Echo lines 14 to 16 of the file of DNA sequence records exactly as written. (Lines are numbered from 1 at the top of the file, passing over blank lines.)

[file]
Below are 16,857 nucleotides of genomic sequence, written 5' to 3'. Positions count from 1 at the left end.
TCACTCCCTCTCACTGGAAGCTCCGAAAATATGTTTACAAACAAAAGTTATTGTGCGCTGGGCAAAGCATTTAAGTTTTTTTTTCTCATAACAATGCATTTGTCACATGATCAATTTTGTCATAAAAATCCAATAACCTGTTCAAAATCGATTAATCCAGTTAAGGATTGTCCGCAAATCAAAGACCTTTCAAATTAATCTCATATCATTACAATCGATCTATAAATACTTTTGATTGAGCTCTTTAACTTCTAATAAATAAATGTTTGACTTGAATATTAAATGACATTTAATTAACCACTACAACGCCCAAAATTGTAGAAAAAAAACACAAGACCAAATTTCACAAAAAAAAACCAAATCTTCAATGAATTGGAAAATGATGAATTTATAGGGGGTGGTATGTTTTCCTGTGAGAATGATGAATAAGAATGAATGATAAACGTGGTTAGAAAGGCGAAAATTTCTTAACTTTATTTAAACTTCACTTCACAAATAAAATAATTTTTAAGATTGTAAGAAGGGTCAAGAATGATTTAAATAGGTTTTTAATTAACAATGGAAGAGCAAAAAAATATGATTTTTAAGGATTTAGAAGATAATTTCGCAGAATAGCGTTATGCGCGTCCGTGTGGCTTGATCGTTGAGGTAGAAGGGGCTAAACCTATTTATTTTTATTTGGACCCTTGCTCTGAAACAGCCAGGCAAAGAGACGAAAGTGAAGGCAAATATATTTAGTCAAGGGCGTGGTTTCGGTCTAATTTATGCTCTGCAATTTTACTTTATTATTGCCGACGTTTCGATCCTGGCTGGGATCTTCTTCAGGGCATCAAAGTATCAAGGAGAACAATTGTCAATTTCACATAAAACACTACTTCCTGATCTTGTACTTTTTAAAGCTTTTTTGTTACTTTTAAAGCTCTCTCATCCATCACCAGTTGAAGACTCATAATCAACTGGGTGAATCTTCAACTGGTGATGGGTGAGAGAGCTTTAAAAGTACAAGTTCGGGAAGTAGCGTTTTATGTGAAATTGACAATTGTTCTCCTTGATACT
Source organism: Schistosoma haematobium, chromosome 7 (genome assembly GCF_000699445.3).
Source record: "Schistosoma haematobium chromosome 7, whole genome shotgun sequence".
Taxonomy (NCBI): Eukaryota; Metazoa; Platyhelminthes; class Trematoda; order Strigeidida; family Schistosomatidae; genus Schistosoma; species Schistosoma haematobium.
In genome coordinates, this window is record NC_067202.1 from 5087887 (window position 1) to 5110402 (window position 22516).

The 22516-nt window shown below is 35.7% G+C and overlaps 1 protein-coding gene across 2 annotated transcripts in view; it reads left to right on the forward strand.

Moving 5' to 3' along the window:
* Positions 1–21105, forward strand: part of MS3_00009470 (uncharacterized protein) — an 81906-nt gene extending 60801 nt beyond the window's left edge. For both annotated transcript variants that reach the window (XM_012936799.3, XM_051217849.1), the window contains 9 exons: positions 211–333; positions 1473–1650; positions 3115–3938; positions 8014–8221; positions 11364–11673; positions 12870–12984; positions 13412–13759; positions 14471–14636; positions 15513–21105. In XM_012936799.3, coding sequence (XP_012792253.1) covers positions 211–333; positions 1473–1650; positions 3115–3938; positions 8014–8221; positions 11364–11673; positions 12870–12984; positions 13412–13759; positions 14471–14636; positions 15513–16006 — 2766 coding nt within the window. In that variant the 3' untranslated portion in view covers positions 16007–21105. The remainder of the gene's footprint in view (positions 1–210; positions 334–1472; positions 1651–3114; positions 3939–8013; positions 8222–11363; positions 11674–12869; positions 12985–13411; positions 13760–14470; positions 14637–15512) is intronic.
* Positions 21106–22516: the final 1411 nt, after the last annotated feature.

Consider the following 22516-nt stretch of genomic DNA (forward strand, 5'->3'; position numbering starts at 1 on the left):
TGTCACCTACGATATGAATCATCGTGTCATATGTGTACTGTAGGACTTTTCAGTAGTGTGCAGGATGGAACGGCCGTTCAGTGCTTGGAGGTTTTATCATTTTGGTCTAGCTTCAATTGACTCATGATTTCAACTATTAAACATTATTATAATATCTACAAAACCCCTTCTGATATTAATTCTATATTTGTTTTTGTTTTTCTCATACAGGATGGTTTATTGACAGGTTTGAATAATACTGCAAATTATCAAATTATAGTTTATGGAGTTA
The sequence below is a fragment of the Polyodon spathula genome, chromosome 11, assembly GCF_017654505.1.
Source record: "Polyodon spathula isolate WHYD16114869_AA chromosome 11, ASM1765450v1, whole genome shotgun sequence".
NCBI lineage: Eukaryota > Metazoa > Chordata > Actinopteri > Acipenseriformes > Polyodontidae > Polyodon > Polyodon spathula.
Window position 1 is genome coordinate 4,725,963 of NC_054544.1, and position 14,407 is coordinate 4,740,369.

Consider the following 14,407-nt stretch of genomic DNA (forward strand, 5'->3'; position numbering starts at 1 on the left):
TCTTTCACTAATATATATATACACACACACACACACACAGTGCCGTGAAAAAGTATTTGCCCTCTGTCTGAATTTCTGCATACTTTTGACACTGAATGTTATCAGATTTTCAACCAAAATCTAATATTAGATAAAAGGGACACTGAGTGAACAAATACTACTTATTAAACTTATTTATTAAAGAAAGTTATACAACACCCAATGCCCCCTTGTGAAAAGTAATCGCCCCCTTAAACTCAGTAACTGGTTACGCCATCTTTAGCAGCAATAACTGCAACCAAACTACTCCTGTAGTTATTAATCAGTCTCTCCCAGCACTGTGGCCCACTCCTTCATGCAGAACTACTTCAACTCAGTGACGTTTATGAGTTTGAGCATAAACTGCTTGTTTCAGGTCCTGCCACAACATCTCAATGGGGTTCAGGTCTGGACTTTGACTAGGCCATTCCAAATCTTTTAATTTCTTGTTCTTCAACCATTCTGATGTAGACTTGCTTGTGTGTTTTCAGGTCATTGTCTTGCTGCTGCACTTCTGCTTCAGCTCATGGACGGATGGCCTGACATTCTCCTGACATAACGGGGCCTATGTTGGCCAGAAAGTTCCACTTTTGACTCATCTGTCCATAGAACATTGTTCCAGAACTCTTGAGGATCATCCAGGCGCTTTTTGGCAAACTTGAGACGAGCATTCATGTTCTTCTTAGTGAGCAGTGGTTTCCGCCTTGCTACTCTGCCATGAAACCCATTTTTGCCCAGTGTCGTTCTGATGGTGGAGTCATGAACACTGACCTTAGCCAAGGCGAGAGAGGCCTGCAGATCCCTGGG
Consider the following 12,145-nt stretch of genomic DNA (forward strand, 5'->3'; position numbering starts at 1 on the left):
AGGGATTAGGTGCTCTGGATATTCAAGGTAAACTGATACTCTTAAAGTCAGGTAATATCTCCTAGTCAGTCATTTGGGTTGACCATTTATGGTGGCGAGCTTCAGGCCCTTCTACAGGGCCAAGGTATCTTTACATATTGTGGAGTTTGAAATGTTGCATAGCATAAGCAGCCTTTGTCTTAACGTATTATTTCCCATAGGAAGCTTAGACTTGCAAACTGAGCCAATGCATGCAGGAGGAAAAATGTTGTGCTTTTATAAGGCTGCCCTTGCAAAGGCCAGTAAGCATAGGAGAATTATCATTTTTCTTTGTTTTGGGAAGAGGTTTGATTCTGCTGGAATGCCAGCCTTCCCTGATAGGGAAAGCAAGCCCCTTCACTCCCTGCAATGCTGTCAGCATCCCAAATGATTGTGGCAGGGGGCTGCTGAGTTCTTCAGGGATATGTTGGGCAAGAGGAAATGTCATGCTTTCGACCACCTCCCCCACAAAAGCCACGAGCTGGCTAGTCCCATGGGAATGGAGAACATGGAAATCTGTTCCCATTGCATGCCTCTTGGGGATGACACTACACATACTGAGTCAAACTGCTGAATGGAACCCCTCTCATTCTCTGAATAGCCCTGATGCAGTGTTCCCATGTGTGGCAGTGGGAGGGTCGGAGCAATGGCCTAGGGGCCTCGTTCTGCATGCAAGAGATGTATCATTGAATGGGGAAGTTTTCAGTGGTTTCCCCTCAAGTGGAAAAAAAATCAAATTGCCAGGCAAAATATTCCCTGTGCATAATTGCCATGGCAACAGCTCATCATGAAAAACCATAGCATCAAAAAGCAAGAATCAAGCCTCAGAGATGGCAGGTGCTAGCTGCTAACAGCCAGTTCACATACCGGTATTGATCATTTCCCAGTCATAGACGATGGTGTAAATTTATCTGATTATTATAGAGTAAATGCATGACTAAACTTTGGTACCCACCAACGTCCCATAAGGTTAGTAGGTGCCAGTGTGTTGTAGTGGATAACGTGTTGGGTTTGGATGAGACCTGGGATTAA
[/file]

Source record: "Polyodon spathula isolate WHYD16114869_AA chromosome 11, ASM1765450v1, whole genome shotgun sequence".
NCBI lineage: Eukaryota > Metazoa > Chordata > Actinopteri > Acipenseriformes > Polyodontidae > Polyodon > Polyodon spathula.
Window position 1 is genome coordinate 4,725,963 of NC_054544.1, and position 14,407 is coordinate 4,740,369.